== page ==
- “The question here is a living wage; it’s not whether Wal-Mart comes or stays,” said council member Vincent B. Orange (D-At Large), a lead backer of the legislation, who added that the city did not need to kowtow to threats. “We’re at a point where we don’t need retailers. Retailers need us.”
|What DC shoppers ought to look like.....|
|Is this the sort of person we want to attract to DC?|
The new, breathlessly titled "Living Wage" law passed in Washington DC city council this week, forces certain large retailers (like Wal-Mart) to pay a 50% premium wage over and above DC's already higher-than-average minimum wage. Wal-Mart which is building 3 stores in DC with plans for 3 more is having to rethink building any stores at all in the DC area. The snobs who passed this punitive, anti-discount retailer bill are quite happy with themselves. They don't like Wal-Mart anyway - all those oddly dressed poor people rushing in and out of there at all hours of the day and night. I mean really. Do we really want the sort of people Wal-Marts attract living in our nation's capital?
By the time these guys are through with their misguided, if not sinister attempts at social engineering, the only people who will be able to afford to live in DC are wealthy politicians and corporate fat cats.
Perhaps that's the point.
The guys making the new "living wage" (at least the ones who still have jobs) will all have to move out of DC to towns that do have Wal-Marts and they will spend a big chunk of that new "living wage" commuting into the city, not to mention adding hours to their working day commuting, an activity for which they do not get paid? And they'll spend most of the money outside of Washington which will, although the smart guys on the DC city council probably don't realize it yet, lead to a reduction in sales tax income. No matter. Just raise the sales tax to compensate. After all, with the new living wage, everyone will be able to afford it.
AND, with longer working days, they will spend less and less time with their families and what happens to their kids? Will they mandate add after-school "programs" to keep the unattended kids off the streets. Will we let the government raise them while we're sitting on a bus or a train 3 to 5 hours a day? One thing this kind of social engineering does do very effectively is push the working poor out of places like DC where costs rise beyond bearing. Marginal folk will have to leave the city. When they do the poorer parts of town can be "cleaned up" for the well-to-do who can afford to pay five bucks for a tomato down at Le' Groceree' Boutique Organic Foods.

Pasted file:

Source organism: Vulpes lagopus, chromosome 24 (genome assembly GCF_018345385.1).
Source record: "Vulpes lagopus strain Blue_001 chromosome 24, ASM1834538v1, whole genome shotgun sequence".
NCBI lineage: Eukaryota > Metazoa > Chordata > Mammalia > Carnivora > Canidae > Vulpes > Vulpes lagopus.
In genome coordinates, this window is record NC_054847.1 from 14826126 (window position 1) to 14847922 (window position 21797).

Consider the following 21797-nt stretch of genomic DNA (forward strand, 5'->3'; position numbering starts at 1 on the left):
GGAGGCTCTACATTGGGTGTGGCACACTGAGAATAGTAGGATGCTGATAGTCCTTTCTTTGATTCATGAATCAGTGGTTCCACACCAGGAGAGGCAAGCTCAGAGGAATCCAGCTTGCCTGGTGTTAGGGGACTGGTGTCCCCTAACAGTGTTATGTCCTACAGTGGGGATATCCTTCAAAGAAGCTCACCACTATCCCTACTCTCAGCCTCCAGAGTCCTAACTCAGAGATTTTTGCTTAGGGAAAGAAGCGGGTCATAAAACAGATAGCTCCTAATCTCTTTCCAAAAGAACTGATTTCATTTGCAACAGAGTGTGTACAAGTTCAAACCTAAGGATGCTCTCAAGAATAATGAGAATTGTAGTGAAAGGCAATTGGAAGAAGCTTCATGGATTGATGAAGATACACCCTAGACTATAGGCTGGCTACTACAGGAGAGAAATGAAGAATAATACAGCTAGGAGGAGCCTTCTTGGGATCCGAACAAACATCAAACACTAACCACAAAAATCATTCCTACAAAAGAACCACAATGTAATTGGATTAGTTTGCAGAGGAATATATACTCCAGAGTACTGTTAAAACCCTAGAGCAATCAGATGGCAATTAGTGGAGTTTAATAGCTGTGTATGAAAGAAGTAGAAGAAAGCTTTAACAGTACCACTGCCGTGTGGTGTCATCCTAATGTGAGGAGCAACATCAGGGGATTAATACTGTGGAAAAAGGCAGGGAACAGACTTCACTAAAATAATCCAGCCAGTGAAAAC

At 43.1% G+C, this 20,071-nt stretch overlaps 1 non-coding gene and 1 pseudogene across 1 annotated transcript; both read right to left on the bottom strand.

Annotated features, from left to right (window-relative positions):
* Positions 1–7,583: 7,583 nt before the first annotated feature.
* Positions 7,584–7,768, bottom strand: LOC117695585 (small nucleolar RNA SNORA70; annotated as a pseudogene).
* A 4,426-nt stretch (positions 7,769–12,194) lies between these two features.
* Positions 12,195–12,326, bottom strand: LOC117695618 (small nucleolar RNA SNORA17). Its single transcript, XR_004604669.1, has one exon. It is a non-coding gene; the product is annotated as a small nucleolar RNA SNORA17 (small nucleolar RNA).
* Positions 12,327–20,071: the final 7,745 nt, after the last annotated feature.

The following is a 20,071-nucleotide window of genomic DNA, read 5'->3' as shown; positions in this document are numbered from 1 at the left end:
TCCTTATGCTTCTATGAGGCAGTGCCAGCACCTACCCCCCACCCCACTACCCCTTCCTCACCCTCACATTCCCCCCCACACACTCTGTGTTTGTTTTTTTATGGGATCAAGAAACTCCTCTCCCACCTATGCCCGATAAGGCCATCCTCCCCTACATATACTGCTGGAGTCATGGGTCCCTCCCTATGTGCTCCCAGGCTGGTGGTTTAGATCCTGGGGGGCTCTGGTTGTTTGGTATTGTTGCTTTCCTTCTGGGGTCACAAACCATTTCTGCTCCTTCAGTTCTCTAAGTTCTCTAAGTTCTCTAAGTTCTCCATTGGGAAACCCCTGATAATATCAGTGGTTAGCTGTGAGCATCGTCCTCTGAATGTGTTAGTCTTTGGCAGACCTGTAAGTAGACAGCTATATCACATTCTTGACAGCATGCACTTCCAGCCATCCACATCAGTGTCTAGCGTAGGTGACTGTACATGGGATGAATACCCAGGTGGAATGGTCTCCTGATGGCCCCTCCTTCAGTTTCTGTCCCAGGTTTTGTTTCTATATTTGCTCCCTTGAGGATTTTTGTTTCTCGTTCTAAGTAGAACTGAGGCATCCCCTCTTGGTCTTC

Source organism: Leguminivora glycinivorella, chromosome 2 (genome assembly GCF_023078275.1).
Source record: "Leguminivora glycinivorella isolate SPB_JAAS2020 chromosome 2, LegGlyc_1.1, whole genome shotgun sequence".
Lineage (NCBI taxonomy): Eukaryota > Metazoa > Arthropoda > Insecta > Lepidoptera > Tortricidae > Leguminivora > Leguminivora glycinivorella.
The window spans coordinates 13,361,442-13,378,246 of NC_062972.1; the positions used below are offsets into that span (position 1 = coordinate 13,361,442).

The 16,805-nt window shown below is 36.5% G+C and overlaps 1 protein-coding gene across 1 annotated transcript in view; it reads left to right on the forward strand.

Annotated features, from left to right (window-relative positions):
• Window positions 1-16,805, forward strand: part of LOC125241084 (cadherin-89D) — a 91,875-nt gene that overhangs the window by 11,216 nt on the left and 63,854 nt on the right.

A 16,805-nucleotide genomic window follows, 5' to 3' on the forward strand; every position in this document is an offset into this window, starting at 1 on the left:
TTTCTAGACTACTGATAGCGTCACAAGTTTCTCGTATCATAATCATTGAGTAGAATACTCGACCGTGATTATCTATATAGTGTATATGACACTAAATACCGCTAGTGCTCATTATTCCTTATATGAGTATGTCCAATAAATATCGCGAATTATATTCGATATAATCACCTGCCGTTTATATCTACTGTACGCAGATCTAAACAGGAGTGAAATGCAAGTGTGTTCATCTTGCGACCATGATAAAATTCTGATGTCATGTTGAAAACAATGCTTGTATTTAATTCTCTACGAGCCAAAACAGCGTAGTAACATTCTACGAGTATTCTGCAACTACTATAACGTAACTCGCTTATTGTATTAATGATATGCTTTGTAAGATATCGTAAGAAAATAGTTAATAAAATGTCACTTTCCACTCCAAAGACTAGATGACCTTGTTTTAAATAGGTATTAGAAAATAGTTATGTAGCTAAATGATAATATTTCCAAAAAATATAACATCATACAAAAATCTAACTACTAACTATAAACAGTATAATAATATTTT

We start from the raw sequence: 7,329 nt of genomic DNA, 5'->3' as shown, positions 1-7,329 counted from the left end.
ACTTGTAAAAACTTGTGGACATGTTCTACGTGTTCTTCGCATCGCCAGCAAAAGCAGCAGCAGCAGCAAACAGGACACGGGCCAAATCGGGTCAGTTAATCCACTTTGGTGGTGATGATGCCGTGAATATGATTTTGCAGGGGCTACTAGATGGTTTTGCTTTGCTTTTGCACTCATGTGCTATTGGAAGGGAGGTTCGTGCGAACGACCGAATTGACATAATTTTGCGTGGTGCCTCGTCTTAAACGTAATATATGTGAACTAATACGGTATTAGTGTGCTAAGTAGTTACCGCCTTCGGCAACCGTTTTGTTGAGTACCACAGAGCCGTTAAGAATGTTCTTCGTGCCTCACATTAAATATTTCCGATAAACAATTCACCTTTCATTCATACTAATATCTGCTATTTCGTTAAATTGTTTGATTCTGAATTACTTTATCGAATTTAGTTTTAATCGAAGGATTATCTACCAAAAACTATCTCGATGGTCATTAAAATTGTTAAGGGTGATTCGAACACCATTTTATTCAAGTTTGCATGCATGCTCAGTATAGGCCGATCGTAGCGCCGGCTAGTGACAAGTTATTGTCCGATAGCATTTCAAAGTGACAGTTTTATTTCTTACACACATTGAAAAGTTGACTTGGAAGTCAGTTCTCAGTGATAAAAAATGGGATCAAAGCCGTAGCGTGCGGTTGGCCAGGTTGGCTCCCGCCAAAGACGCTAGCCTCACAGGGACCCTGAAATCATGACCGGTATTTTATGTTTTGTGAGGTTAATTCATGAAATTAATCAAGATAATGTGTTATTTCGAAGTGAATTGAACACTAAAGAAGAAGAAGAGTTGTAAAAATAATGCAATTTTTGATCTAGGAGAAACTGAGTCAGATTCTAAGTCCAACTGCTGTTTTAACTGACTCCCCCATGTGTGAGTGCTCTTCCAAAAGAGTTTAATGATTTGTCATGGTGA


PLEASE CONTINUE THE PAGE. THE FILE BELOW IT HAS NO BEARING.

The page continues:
Perhaps "the wealthy" will be able to buy out the abandoned DC slums for a song, bulldoze them and turn them into palatial dachas for politburo members. Not the Wal-Mart wealthy, though. They aren't welcome to do business in DC. So, they live and do business in places like Arkansas. Out in the country. Where real people live.
Of course, the whole forced living wage and increased government "planning" idea didn't work out so well in Detroit, but then, as always with progressive socialism, the whole thing depends on how smart the leadership is and don't we have all our smartest leaders gathered in Washington DC?
What could go wrong?
Plus the sponsors of this wrong-headed law will get to claim they did it all for "the poor". No matter that more and more people will be living "lives of quiet desperation" as Thoreau described it. Oh, well, the middle class has been getting too fat and comfortable over the past century. They are beginning to get uppity. The bread and circuses approach to the pacification of the masses isn't working as well as the nouveau-nobility had hoped it would. And reality TV seemed like such a good idea too. Perhaps, after all, it is time for the application of a little "quiet desperation" to get the masses to settle down and shut up. You know, just to remind them who's boss.
Jesus must be loading up the bus to come get us because this whole thing is going to blow up soon - right in their progressive little faces.
Tom King (c) 2013